Casolare Re Sole is een luxe Bed & Breakfast met 2 kamers, een mini-appartement en een mini-camping.Heerlijk genieten tussen onze wijngaarden en olijfbomen.
Cees Den Hartog's insight:

Mooie aanbieding voor het "voorjaar". Het is misschien nog midwinter, maar het weer is Nederlands voorjaarsweer.

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Mariano Pallottini's comment, January 25, 2013 6:17 AM
i would be very happy to help you somehow. Regards Mariano
Mariano Pallottini's comment, January 25, 2013 6:17 AM
P.S.: send all to mariano_italiano(at)hotmail.com
Cees Den Hartog's comment, January 25, 2013 6:32 AM
Ok Mariano, I will do this this weekend. Or maybe today. Thank you.
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Casolare Re Sole - Authentiek gerenoveerde boerderij gelegen in het zuiden van Le Marche (Italië)

Casolare Re Sole - Authentiek gerenoveerde boerderij gelegen in het zuiden van Le Marche (Italië) | Casolare Re Sole | Scoop.it

Welkom bij Casolare Re Sole! Onze boerenhoeve is een authentiek gerenoveerde boerderij gelegen in het zuiden van Le Marche (Italië) dichtbij het stadje Montottone. Onze casolare ligt 25 km van de kust en 40 km van de bergen. Temidden van onze eigen wijngaarden, olijfbomen en fruitbomen willen wij onze gasten een onvergetelijke vakantie bezorgen op het Italiaanse platteland. Of het nu gaat om een dagje strand, een kookcursus of een wijnproeverij bij een lokale wijnboer, alles kan en mag. Kom langs en geniet!


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Palazzo Parisani Bezzi, Tolentino: the Palazzo della Pace of the Treaty of Tolentino

Palazzo Parisani Bezzi, Tolentino: the Palazzo della Pace of the Treaty of Tolentino | Casolare Re Sole | Scoop.it

Palazzo Parisani Bezzi is one of the most important historical buildings in Tolentino, dating from the late seventeenth century, but certainly rebuilt over an older construction. The actual Parisani family, one of the oldest and most illustrious in Tolentino, is documented from the beginning of the fourteenth century. Also called Palazzo della Pace, in February 1797 the mansion hosted the Italian army's General Staff, commanded by General Bonaparte, and the Treaty of Tolentino between France and Pope Pius VI was signed there. With this treaty, the defeated pope agreed to dismiss the Austrian pontifical army and pay large sums of war indemnity, yielding to France, among other things, the legations of Bologna, Ferrara, Ravenna and Forli. This historic event took place on the first floor and part of the actual furniture is still present A stateroom leads into a corridor, where Napoleon's rooms are to be found on the left side. First there is a sitting room with a ceiling finely decorated with faux marble. The upper walls are finished with a frieze of bearings and floral motifs. The room next door is where the treaty was signed by Napoleon and Papal State representatives. Here there are two lavish consoles, a large mirror, the table where the treaty was signed, original yellow-gold damask draperies; the rafters have wood panel finishes with floral motifs, while the strip beneath shows biblical scenes surrounded by garlands, cherubs and scrolls. Next is the bedroom used by Napoleon, at the time finished in red damask and with a massive four-poster bed. Lastly, there is a washroom with lavish decorations of ribbons, flower garlands and allegorical figures, all reminiscent of a garden pavilion. The chapel also has sumptuously painted walls, but no furniture.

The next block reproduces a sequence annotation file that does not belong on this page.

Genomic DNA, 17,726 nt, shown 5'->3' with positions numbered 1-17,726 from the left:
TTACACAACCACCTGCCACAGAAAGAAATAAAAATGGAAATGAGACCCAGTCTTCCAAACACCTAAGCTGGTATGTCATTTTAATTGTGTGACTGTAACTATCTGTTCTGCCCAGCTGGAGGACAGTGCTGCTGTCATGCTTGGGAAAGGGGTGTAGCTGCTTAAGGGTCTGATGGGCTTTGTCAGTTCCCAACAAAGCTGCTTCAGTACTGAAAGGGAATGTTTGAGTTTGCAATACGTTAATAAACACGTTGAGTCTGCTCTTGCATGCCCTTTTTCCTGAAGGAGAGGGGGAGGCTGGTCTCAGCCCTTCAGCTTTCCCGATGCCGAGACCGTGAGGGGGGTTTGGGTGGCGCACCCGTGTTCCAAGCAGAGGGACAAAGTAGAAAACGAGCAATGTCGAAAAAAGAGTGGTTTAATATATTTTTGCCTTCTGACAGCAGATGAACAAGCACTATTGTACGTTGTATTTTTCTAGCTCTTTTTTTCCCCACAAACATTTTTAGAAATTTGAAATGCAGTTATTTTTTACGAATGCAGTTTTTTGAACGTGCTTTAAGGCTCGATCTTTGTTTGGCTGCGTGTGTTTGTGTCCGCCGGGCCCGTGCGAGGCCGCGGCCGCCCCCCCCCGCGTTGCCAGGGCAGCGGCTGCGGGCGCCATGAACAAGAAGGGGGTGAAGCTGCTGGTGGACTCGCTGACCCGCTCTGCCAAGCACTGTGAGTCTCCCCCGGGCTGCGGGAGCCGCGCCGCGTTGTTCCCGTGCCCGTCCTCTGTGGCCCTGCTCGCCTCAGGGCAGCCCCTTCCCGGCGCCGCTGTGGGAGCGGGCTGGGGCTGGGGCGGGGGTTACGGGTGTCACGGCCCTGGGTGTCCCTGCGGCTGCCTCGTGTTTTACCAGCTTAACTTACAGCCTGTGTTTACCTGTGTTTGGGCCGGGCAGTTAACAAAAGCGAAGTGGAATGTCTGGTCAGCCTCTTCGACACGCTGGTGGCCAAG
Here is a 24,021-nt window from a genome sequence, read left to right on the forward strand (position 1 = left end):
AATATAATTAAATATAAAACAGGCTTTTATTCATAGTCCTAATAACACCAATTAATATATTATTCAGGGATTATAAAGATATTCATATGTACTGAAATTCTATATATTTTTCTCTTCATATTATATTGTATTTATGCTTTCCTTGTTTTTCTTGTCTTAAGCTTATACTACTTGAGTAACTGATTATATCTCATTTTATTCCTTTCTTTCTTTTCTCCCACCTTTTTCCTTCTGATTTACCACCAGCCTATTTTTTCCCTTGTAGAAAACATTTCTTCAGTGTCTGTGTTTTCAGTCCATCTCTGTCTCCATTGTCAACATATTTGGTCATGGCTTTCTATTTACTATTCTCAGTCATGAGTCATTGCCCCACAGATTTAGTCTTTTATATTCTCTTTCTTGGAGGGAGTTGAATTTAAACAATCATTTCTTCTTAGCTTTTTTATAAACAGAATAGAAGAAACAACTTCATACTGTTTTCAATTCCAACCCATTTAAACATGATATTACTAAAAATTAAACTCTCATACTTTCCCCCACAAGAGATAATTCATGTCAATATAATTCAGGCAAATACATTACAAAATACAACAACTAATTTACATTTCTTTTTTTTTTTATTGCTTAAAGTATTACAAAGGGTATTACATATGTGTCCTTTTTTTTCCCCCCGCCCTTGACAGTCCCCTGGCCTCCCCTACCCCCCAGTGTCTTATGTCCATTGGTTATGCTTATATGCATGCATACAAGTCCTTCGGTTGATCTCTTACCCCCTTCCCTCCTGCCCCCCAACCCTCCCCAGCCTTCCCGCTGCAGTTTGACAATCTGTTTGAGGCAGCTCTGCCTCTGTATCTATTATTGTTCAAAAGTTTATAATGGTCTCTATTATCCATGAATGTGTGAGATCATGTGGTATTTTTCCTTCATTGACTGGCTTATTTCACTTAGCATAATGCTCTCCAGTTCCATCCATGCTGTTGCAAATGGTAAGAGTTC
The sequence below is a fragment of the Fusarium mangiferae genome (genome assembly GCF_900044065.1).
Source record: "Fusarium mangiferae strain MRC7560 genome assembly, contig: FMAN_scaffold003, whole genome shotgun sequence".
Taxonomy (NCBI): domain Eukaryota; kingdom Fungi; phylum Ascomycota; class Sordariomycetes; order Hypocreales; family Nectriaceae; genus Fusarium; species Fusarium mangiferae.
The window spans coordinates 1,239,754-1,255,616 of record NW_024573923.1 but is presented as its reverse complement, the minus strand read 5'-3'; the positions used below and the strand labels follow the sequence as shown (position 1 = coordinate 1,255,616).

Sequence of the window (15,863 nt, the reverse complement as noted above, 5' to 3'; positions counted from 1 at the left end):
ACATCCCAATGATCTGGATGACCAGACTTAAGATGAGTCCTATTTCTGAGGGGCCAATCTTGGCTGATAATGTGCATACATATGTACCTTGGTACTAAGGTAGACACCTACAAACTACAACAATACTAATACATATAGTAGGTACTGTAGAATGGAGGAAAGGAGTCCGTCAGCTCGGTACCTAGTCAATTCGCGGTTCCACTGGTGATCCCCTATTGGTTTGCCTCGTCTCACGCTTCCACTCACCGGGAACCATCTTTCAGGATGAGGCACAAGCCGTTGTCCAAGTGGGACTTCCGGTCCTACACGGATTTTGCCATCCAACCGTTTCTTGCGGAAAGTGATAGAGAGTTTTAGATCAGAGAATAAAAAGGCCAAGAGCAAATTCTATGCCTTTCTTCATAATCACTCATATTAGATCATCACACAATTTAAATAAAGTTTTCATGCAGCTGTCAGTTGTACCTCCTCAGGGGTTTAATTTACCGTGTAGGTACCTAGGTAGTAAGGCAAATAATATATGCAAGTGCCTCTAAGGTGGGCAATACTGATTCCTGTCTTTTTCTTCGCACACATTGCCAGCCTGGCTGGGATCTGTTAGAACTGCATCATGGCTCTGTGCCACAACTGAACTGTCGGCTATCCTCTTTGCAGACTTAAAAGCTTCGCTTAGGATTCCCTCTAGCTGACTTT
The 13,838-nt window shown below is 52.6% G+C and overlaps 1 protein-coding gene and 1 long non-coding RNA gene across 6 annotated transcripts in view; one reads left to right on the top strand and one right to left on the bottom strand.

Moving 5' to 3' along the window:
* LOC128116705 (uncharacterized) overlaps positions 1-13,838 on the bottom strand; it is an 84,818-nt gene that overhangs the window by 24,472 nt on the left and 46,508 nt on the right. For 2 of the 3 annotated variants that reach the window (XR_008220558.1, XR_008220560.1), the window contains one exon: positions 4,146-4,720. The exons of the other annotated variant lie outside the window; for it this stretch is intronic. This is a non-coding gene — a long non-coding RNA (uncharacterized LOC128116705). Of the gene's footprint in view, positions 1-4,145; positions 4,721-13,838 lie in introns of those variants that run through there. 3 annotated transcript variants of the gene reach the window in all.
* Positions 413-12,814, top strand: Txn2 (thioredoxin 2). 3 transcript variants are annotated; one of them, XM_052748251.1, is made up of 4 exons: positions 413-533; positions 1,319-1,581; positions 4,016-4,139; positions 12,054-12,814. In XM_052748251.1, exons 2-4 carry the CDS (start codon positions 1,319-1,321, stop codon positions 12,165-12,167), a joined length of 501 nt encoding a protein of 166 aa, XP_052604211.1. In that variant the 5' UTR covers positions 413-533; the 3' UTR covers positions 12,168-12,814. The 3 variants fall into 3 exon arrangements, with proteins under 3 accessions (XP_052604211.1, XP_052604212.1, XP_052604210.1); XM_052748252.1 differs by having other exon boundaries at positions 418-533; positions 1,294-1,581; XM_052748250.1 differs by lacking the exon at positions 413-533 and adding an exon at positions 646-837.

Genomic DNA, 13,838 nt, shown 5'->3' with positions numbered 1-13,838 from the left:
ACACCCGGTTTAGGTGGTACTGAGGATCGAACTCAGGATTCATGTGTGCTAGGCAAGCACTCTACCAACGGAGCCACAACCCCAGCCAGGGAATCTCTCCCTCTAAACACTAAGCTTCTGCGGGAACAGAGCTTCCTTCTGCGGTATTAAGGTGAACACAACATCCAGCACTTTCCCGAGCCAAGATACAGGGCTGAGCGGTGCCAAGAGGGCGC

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Mariano Pallottini's curator insight, March 12, 2013 2:15 PM

opening times: 

summer April - September
morning 9.00-13.00
afternoon 15.00-19.00

winter: October - March
morning 10.00-13.00
afternoon 15.30-18.30

admission:
full ticket 3,00 € - reduced 1,50 €

the museum is closed on mondays, on December 25, December 31/afternoon - and on 1 January

tel. 0733.960613 info guides: 348.0883989 info@tolentinoturismo.it

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Eremo Colle San Marco, dayhike above Ascoli Piceno

Eremo Colle San Marco, dayhike above Ascoli Piceno | Casolare Re Sole | Scoop.it